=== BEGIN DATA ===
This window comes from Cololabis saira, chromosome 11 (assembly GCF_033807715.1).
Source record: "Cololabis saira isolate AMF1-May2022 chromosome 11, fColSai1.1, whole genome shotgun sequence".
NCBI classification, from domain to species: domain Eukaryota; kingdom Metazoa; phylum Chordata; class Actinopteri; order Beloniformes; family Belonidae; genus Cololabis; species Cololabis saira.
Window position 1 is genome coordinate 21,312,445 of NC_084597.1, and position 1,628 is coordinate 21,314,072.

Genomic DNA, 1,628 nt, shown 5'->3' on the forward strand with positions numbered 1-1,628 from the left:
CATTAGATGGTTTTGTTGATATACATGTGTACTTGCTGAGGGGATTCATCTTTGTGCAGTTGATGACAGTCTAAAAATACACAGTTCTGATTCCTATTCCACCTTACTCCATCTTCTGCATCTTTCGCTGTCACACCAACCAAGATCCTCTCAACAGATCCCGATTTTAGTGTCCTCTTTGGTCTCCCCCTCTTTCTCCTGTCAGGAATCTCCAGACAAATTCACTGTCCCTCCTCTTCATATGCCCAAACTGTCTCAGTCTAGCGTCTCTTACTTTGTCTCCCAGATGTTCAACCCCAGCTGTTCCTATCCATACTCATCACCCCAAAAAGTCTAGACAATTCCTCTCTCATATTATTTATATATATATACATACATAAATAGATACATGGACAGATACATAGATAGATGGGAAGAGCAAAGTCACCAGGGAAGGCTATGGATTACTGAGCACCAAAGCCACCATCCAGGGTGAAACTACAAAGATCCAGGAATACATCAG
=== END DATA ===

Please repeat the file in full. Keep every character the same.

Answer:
This window comes from Cololabis saira, chromosome 11 (assembly GCF_033807715.1).
Source record: "Cololabis saira isolate AMF1-May2022 chromosome 11, fColSai1.1, whole genome shotgun sequence".
NCBI classification, from domain to species: domain Eukaryota; kingdom Metazoa; phylum Chordata; class Actinopteri; order Beloniformes; family Belonidae; genus Cololabis; species Cololabis saira.
Window position 1 is genome coordinate 21,312,445 of NC_084597.1, and position 1,628 is coordinate 21,314,072.

Genomic DNA, 1,628 nt, shown 5'->3' on the forward strand with positions numbered 1-1,628 from the left:
CATTAGATGGTTTTGTTGATATACATGTGTACTTGCTGAGGGGATTCATCTTTGTGCAGTTGATGACAGTCTAAAAATACACAGTTCTGATTCCTATTCCACCTTACTCCATCTTCTGCATCTTTCGCTGTCACACCAACCAAGATCCTCTCAACAGATCCCGATTTTAGTGTCCTCTTTGGTCTCCCCCTCTTTCTCCTGTCAGGAATCTCCAGACAAATTCACTGTCCCTCCTCTTCATATGCCCAAACTGTCTCAGTCTAGCGTCTCTTACTTTGTCTCCCAGATGTTCAACCCCAGCTGTTCCTATCCATACTCATCACCCCAAAAAGTCTAGACAATTCCTCTCTCATATTATTTATATATATATACATACATAAATAGATACATGGACAGATACATAGATAGATGGGAAGAGCAAAGTCACCAGGGAAGGCTATGGATTACTGAGCACCAAAGCCACCATCCAGGGTGAAACTACAAAGATCCAGGAATACATCAG